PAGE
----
It should be noted that rheological properties of cement pastes and cement binder mixtures (mortars and concretes) differ from each other. During the flow test cement paste reveals plastic characteristics with a high degree of non-linearity and with high ticsotropic effects (Szwabowski 1999). As far as Bingham model is adequate to characterize rheological properties of fresh mortar and concrete, characterization of rheological properties of cement paste demands more complex models. It was demonstrated (in Atenzi et al. 1985) that rheological properties of cement paste are best described by the following models: Herschel-Bulkley, Robertson-Stiff and Ellis model. At the same time it was stated that Bingham model may be used for characterizing the properties of cement paste only in a narrow range.

3. Experimental

3.1. Testing program

The research program is presented in Table 1. In the first part of research cement type was kept constant (cement #1 was used in this part of research) and influence of VEA on properties of mortars with different the superplasticizers was investigated. In the second part, superplasticizer type was kept constant (SP1 was used in this part of research) and influence of VEA on properties of mortars with different cements was investigated. In this research, the following factors were taken into consideration:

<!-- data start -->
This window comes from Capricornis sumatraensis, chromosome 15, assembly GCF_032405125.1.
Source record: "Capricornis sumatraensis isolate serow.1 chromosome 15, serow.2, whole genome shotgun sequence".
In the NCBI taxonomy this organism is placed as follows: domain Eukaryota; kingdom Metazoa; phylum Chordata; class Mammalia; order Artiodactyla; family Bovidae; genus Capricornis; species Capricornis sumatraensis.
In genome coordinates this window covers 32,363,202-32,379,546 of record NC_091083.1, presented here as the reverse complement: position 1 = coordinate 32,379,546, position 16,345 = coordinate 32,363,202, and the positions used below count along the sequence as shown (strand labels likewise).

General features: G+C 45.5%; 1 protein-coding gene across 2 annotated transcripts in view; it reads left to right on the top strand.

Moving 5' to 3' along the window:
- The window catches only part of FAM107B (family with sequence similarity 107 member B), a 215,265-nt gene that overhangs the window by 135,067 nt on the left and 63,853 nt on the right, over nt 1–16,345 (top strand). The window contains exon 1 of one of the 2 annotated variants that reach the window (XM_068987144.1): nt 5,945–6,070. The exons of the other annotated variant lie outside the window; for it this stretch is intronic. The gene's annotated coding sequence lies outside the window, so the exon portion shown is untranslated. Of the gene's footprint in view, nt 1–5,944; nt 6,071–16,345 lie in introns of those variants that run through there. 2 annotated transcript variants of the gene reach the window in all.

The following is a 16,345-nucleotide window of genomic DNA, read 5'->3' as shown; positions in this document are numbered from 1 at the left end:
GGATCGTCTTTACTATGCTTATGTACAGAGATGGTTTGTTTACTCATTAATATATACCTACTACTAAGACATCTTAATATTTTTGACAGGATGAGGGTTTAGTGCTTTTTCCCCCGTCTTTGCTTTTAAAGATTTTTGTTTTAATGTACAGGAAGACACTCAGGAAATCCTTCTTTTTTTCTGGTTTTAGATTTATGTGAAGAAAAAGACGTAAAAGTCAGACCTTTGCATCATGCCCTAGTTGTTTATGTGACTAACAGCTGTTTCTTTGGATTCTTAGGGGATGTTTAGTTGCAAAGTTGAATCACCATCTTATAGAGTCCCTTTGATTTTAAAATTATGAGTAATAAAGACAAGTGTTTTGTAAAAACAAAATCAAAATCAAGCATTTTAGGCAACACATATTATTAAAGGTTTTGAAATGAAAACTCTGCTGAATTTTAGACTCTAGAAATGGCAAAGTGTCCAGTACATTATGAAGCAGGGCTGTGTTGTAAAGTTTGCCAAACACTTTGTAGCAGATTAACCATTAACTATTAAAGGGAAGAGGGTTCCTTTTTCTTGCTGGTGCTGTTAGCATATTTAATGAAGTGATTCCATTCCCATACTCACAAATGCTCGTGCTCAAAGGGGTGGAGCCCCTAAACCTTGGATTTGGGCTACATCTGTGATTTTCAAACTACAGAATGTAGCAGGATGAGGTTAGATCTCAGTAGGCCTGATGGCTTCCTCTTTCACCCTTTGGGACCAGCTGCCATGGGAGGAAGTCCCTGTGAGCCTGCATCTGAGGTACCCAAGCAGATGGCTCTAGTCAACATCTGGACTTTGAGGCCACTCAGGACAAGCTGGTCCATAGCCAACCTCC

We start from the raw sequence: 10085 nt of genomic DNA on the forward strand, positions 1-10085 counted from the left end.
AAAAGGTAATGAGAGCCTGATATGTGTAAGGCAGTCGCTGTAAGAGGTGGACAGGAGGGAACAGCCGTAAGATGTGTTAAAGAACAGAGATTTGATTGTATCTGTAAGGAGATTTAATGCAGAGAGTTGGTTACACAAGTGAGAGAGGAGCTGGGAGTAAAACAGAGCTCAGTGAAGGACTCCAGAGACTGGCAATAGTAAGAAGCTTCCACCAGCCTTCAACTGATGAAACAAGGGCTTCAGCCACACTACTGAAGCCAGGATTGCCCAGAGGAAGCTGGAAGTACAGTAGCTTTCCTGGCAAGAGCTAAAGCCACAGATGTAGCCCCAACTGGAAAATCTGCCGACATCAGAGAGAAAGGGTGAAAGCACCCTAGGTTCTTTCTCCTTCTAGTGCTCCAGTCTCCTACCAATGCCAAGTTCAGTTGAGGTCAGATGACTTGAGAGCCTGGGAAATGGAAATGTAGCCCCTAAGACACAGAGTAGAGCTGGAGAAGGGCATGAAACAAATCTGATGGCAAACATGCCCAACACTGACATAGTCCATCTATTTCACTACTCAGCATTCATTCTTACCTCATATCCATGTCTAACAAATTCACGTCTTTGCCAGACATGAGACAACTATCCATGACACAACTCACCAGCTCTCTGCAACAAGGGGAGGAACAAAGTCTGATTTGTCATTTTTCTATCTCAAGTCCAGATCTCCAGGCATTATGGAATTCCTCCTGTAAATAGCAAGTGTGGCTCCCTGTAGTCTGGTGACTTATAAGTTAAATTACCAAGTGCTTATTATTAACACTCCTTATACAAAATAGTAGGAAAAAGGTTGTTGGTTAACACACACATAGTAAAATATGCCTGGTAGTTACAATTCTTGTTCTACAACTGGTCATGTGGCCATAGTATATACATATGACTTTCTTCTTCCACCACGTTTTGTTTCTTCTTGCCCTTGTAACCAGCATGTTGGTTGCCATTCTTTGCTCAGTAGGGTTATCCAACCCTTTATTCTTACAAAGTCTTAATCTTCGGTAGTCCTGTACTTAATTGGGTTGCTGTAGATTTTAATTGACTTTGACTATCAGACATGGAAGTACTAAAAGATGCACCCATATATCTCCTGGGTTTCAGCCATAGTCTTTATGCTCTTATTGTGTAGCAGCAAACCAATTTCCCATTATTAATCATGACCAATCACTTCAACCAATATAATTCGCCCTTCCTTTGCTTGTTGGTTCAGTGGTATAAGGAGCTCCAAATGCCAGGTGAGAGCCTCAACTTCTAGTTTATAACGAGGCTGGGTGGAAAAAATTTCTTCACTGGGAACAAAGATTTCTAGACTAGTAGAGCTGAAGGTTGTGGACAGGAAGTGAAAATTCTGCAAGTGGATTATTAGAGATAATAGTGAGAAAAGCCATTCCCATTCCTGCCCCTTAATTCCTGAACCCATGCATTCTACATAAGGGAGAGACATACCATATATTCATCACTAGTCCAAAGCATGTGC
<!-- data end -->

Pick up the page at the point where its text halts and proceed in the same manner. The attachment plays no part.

* VEA type VEA1, VEA 2 (Table 2);

* VEA content 0, 0.2, 0.4, 0.6 %;

* cement properties cements #1, #2, #3 different in [C.sub.3]A and [Na.sub.2][O.sub.eq] (Table 3);

* SP type polyether superplasticizers SP1, SP2, SP3 different in molecular structure (Table 4).

Superplasticizers moment of adding (with water), w/c ratio (0,40), sand grading and type (CEN standard sand), cement to sand ratio (1/3) and temperature (20[degrees]C) were kept constant in the tests. Superplasticizers were selected because of their different influence on rheological properties of cement mixtures (Golaszewski 2006). Content of superplasticizer was kept constant in each part of research and established experimentally to obtain flowable mortars. It was 1% in first part and 3% in the second part of research (to obtain flowable mortar with 12% [C.sub.3]A cement a considerably higher dosage of superplasticizer was necessary than in case of mortars with 2% C3A cements). VEA dosage was adopted according to the manufacturer's recommendation.

3.2. Materials and mixes